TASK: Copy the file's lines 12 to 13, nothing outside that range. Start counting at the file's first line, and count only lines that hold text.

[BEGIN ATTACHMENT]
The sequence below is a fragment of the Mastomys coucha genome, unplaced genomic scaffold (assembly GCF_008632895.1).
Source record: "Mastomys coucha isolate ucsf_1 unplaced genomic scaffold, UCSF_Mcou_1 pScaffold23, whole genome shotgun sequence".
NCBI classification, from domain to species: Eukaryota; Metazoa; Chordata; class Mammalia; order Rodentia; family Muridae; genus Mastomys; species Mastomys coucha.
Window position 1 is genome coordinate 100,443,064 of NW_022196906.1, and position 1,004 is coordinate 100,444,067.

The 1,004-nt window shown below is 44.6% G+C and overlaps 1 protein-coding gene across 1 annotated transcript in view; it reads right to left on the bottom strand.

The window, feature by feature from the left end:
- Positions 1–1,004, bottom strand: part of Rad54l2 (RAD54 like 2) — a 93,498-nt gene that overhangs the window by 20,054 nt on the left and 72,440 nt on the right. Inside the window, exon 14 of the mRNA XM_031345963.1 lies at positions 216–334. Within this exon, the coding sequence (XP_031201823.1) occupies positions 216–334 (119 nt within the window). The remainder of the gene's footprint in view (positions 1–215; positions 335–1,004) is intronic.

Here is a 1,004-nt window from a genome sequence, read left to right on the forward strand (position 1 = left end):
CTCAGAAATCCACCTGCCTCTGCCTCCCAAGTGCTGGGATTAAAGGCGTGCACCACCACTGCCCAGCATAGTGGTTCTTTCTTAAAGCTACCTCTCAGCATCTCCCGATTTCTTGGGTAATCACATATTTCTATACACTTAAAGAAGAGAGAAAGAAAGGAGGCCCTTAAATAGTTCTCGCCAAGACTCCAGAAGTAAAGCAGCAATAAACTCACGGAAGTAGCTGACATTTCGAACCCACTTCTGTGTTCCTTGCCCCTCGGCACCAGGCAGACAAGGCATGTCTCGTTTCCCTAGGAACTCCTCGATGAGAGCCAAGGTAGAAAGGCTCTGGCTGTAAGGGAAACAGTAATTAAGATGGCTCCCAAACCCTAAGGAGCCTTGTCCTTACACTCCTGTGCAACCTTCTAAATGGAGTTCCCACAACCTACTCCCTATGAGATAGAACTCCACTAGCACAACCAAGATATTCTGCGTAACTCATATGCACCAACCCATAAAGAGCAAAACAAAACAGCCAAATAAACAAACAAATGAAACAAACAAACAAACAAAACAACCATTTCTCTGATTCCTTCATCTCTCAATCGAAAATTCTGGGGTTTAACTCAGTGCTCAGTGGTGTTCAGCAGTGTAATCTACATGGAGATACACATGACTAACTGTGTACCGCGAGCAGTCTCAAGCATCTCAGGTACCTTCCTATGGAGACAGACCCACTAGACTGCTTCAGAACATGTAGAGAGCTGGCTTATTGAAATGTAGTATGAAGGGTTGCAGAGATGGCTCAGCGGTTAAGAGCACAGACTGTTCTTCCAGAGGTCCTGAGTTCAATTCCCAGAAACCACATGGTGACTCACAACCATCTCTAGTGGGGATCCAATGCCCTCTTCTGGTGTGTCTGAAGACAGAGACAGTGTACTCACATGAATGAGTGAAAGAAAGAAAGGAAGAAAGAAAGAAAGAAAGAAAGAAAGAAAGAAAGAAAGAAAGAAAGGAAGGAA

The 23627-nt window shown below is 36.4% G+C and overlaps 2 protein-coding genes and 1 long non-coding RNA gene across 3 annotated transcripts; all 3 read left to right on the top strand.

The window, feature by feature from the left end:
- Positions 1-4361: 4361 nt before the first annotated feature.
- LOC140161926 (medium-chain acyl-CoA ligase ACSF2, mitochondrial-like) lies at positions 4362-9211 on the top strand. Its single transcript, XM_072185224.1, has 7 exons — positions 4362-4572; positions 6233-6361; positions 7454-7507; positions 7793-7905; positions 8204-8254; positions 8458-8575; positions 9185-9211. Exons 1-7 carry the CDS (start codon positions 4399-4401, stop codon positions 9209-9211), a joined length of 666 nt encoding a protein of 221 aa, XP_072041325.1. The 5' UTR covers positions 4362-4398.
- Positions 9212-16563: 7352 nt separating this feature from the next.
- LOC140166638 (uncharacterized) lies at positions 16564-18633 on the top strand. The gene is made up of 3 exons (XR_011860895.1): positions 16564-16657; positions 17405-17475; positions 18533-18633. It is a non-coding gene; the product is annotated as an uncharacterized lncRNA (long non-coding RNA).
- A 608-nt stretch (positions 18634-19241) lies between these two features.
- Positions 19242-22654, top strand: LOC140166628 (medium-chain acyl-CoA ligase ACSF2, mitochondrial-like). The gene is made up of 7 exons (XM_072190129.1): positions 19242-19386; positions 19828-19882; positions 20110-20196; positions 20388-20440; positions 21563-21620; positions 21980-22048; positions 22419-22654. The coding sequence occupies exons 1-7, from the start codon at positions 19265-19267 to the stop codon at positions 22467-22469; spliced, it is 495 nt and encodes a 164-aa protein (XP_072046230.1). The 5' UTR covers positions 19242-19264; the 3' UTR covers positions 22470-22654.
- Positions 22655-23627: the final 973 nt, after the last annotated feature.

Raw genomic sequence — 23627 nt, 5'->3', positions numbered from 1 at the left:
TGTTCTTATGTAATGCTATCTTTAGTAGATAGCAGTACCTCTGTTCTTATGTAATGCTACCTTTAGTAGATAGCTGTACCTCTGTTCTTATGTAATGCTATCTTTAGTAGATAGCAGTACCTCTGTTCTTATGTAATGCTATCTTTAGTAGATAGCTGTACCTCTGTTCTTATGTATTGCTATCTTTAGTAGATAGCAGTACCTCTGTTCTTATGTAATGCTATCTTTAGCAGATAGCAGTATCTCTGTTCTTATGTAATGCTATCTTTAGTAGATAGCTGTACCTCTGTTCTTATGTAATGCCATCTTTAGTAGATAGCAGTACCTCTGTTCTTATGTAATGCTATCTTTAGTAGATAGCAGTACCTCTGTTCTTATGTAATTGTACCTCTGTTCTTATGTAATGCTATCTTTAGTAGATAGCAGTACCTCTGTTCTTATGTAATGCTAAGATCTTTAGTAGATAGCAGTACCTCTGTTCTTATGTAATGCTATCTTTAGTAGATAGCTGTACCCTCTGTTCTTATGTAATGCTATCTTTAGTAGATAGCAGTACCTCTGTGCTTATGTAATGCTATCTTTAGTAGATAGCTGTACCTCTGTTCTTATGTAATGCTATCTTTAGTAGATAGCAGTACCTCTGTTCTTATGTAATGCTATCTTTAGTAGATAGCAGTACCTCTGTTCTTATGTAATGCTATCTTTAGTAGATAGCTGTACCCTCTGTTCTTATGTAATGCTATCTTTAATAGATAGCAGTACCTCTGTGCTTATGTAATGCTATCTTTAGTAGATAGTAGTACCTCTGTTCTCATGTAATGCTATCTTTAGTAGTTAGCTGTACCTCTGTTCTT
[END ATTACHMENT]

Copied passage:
- Positions 1-4361: 4361 nt before the first annotated feature.
- LOC140161926 (medium-chain acyl-CoA ligase ACSF2, mitochondrial-like) lies at positions 4362-9211 on the top strand. Its single transcript, XM_072185224.1, has 7 exons — positions 4362-4572; positions 6233-6361; positions 7454-7507; positions 7793-7905; positions 8204-8254; positions 8458-8575; positions 9185-9211. Exons 1-7 carry the CDS (start codon positions 4399-4401, stop codon positions 9209-9211), a joined length of 666 nt encoding a protein of 221 aa, XP_072041325.1. The 5' UTR covers positions 4362-4398.